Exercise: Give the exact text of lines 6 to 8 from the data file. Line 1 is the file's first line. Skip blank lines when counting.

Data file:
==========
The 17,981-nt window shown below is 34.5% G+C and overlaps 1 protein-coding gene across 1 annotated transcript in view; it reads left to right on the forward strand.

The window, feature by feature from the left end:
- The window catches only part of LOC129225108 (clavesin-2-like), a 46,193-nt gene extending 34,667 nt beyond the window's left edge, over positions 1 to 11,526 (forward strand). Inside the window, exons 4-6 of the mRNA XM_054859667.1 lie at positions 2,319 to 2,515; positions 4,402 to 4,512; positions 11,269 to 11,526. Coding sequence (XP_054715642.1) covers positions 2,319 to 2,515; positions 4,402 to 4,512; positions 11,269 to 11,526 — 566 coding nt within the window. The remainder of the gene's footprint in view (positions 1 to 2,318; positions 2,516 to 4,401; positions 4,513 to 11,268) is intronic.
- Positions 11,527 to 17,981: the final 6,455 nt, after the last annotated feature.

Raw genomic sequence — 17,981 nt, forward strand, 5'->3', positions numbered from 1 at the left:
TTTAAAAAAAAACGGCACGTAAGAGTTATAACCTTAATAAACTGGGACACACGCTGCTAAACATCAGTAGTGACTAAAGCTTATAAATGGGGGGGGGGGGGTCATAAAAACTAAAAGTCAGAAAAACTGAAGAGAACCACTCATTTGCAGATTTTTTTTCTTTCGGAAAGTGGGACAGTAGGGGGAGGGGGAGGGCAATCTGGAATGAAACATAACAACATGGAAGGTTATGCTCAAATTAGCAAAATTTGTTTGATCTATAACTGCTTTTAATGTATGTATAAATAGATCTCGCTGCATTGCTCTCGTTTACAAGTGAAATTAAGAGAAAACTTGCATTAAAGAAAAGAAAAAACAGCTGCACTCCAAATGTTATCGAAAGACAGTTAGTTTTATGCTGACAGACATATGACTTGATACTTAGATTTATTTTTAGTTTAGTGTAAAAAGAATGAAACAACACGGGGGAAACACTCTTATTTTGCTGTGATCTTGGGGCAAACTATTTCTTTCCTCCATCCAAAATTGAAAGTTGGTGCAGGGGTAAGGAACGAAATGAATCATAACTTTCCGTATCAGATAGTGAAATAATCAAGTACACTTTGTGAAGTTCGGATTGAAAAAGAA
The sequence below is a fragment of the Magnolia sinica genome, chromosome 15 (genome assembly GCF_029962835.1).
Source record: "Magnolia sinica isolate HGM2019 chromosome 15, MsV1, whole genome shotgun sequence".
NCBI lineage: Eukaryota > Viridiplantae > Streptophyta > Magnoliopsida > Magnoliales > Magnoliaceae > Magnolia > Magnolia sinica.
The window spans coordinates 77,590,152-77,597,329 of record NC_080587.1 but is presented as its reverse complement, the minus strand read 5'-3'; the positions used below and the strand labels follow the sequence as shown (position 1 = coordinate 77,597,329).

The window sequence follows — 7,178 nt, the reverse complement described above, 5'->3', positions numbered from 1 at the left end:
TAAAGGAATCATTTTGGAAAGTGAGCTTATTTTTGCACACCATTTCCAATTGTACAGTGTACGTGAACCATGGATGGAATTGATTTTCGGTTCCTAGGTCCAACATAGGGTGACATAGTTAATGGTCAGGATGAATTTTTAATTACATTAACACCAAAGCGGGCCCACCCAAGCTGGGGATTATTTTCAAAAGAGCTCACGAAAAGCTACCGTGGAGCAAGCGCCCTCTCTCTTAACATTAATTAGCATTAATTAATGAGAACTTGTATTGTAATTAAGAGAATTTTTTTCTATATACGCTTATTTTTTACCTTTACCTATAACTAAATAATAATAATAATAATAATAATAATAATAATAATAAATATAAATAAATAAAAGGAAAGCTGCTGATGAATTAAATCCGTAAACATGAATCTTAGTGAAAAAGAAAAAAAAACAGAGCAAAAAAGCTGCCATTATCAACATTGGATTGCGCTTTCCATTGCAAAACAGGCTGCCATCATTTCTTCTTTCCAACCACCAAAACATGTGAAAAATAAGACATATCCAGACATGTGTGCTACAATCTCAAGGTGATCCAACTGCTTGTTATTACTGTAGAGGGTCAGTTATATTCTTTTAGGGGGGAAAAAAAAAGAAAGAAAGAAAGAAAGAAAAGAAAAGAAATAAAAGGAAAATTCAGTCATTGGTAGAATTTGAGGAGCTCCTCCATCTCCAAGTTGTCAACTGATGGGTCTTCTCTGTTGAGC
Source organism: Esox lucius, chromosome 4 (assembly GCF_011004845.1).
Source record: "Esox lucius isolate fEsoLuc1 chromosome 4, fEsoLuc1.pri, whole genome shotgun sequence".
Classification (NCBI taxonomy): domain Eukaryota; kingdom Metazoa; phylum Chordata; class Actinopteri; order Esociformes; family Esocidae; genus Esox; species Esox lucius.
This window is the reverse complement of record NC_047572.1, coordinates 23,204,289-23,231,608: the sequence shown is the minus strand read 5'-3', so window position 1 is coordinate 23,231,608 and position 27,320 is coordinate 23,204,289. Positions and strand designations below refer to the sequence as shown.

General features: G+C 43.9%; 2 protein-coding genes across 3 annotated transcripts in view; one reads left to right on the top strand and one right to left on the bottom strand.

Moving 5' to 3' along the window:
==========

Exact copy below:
TTTAAAAAAAAACGGCACGTAAGAGTTATAACCTTAATAAACTGGGACACACGCTGCTAAACATCAGTAGTGACTAAAGCTTATAAATGGGGGGGGGGGGGTCATAAAAACTAAAAGTCAGAAAAACTGAAGAGAACCACTCATTTGCAGATTTTTTTTCTTTCGGAAAGTGGGACAGTAGGGGGAGGGGGAGGGCAATCTGGAATGAAACATAACAACATGGAAGGTTATGCTCAAATTAGCAAAATTTGTTTGATCTATAACTGCTTTTAATGTATGTATAAATAGATCTCGCTGCATTGCTCTCGTTTACAAGTGAAATTAAGAGAAAACTTGCATTAAAGAAAAGAAAAAACAGCTGCACTCCAAATGTTATCGAAAGACAGTTAGTTTTATGCTGACAGACATATGACTTGATACTTAGATTTATTTTTAGTTTAGTGTAAAAAGAATGAAACAACACGGGGGAAACACTCTTATTTTGCTGTGATCTTGGGGCAAACTATTTCTTTCCTCCATCCAAAATTGAAAGTTGGTGCAGGGGTAAGGAACGAAATGAATCATAACTTTCCGTATCAGATAGTGAAATAATCAAGTACACTTTGTGAAGTTCGGATTGAAAAAGAA
The sequence below is a fragment of the Magnolia sinica genome, chromosome 15 (genome assembly GCF_029962835.1).
Source record: "Magnolia sinica isolate HGM2019 chromosome 15, MsV1, whole genome shotgun sequence".